Site Name: Cambokeels Mine & Cambo Keels Incline
Sub Brit site visit June 1997
[Source: Nick Catford & Roy Lambeth]
The Cambokeels Mine (sometimes called Cammock Eals or Cammock Isle
and in later years it became known as Cambokeels or locally simply as
'Cambo'), was developed on a section of the Slitt Vein roughly half
way between the villages of Eastgate and Westgate in Weardale. The mine
occupies the site of an abandoned medieval village and is adjacent to
the route of the Weardale.
Cambokeels Horse Level in the mid 20th Century
The main adit is located on the north banks of the River Wear and
the abandoned workings can still be seen from the road (A689). The Slitt
Vein in this area was first worked by the Beaumont Company who drove
a level from the banks of the River Wear below the Scar Limestone from
1868 -1871 for lead. Although the vein was large, lead values were poor
and the mine was soon abandoned. Parkburn Level was then driven from
Park Burn (NY92153884) in 1872 but after driving for 920 metres the
mine was abandoned as once again the vain was large but there was little
lead. The mine was reopened for fluorspar by W. Hird and Co. in 1905.
They opencast the vein at Heights Pasture Mine on the east side of Park
Burn from 1915 - 1925 with output transported by the Weardale Iron Company
Railway. As the surface workings became exhausted the company reopened
the Parkburn Level. As this was below the level of the Weardale Iron
Company Railway they made an incline to the road at the bottom of the
1921 map showing the incline and the triangular junction with the Wear Valley Railway
This incline also served the Heights Quarry which had been developed on the
site of the abandoned Heights Mine by the Weardale Iron Company. With
an increased demand for limestone during WW1, the output at Heights
rose dramatically and to improve the transport of limestone from the
quarry the Cambo Keels incline was built by German POW's with a triangular
junction with the Wear Valley Railway at Cambo Keels siding bridging
the River Wear on wooden trestles. Cambo Keels was three quarter mile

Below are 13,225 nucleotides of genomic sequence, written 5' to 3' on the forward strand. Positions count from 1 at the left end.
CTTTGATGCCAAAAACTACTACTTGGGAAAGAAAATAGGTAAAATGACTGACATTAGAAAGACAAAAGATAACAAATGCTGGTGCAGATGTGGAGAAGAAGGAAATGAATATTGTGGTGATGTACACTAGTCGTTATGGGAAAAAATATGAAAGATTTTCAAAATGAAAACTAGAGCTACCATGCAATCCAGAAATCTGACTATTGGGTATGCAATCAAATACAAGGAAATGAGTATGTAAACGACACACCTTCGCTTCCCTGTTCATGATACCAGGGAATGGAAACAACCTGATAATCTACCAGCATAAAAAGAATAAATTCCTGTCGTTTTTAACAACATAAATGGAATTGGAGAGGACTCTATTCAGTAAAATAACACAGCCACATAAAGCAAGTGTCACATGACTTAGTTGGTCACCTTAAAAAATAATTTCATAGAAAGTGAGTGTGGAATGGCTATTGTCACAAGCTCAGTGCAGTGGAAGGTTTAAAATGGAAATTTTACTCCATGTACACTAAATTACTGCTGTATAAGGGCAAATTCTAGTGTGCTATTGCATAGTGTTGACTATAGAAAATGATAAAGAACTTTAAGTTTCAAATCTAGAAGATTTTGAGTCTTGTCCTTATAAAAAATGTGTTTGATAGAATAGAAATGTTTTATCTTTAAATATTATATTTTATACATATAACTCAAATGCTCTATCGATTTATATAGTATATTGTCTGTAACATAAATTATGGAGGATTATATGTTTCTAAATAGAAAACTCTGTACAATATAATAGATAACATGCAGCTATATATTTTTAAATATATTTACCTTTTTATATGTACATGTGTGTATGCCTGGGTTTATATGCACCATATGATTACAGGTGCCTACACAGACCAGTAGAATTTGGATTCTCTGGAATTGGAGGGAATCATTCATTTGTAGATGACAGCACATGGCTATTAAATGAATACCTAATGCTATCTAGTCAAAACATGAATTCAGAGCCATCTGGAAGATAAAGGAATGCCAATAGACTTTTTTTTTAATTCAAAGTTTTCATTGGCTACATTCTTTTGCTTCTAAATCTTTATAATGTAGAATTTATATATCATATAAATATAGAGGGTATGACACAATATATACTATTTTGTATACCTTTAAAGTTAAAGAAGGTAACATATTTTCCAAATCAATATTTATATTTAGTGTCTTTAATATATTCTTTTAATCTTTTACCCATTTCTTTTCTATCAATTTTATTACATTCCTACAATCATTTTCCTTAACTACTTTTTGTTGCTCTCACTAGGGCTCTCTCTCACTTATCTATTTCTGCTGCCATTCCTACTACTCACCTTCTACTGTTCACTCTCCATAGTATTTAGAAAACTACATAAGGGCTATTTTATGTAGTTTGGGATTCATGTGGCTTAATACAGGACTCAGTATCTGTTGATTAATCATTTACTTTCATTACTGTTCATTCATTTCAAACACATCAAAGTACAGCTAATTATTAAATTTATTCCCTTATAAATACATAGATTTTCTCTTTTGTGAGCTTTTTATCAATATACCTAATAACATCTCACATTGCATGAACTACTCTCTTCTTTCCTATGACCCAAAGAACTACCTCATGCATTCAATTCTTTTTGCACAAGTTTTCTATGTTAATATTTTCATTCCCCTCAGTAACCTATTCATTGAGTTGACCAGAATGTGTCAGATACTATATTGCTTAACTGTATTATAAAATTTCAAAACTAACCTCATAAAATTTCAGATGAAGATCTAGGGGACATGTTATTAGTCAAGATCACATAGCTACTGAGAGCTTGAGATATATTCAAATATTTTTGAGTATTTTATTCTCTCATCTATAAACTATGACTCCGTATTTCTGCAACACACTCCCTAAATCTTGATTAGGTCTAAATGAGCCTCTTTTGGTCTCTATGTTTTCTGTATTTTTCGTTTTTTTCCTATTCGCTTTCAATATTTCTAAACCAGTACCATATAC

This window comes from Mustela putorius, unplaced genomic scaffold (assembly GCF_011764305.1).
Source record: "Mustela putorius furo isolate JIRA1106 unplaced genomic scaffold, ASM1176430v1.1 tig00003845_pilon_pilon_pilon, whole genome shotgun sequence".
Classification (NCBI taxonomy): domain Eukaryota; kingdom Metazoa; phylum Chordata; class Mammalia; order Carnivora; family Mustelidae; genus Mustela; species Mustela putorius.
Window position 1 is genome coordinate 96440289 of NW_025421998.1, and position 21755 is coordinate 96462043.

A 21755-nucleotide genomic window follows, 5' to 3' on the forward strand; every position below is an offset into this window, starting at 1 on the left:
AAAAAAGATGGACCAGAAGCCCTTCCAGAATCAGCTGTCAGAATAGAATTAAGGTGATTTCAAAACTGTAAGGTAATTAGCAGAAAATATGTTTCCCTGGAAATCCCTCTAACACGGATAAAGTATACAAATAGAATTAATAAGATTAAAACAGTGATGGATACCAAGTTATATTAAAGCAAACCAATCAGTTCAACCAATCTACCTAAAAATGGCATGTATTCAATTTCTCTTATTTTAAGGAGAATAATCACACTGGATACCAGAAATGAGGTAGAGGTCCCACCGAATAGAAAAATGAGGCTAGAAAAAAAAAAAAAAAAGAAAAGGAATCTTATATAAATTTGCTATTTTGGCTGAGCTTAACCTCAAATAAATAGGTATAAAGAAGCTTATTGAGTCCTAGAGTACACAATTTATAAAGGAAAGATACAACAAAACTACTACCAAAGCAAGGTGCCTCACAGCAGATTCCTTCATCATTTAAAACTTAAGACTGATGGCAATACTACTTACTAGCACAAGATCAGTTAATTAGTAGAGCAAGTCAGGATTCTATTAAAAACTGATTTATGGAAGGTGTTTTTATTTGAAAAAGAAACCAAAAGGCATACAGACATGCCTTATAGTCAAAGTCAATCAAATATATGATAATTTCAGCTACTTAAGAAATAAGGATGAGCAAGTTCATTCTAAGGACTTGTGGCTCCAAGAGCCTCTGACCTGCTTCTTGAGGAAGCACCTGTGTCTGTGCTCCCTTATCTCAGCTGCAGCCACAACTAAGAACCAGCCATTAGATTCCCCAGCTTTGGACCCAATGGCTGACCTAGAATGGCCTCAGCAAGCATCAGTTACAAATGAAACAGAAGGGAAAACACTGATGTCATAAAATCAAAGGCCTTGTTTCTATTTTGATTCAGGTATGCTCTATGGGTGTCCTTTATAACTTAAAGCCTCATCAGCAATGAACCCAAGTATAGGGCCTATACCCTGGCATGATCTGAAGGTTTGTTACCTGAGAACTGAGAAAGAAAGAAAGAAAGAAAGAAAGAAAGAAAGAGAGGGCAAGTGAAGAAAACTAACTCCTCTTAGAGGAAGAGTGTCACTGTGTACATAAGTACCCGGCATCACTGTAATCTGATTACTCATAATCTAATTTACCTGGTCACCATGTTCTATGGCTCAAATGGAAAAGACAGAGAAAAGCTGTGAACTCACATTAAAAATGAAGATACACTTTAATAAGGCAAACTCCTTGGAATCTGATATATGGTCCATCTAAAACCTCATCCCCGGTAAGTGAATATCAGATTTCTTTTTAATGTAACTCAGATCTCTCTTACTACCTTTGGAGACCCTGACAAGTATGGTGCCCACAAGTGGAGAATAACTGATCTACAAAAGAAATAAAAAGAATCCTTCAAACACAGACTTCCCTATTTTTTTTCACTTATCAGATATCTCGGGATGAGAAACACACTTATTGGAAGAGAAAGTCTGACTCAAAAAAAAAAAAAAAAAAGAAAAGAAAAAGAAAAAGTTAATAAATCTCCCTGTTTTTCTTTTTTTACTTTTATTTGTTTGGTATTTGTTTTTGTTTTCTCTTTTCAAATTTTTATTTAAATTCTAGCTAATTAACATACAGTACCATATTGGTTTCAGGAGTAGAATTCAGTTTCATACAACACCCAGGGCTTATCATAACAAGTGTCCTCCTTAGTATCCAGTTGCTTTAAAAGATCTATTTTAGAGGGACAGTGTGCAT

long self acting 1 in 8 incline with three tracks incorporating a mid
way passing loop. By 1923 production had slumped and with the incline
providing easy access to the Wear Valley railway the upper section of
the Weardale Iron Company's railway was closed between Heights and Rookhope.
The incline was eventually replaced by an aerial ropeway which itself
was abandoned in the late 1950's. Heights Quarry is now one of only
two quarries (2005) still open for their original purpose.
Photo:One arm of the triagular junction with rails still in situ in 1964 despite being abandoned
40 years earlier
Photo by Roy Lambeth
J Coulthard opened Cambokeels Mine for fluorspar in 1906 and worked it until 1909, When W. Hird & Co finished working Parkburn Level they worked Cambokeels until 1927. A Dalton reopened Cambokeels Level in 1935, working a stope to the west of Fleming's Shaft before abandoning the mine in 1939.
The mine was reopened in 1948 by Anglo-Austral Mines Ltd, a subsidiary
of the Imperial Smelting Corporation who worked the mine until 1960.
In this time they are estimated to have extracted 26,128 tons of fluorspar,
1203 tons of lead ore and 51 tons of Zinc concentrate. Their workings
were above the horse level in the length between Park Burn and Fleming's
Photo:The horse level in 1997. The adit was grilled shortly after this photograph was taken.
Photo by Nick Catford
The most recent production cycle at Cambokeels began in February 1969 when the mine was bought by two local men, Malcolm Brown and Madison and for the next decade and a half the mine was one of the most productive sources of fluorite in Weardale. Brown & Madison put in a new incline below the old horse level, discovering high grade fluorite ore from the 40 meter level down. The mine was sold to Swiss Aluminium UK (SAMUK) who established working levels at 200 meters (in the Tynebottom Limestone) and at 240 meters (in the Whin Sill and Jew Limestone).
Most of the buildings from the most recent workings are still extant including the tippler ramp but the winding house at the top of the incline and all the equipment has gone. The remaining buildings have been ransacked and vandalised and anything of scrap value has gone.
For further information and pictures of this site click here
[Source: Nick Catford & Roy Lambeth]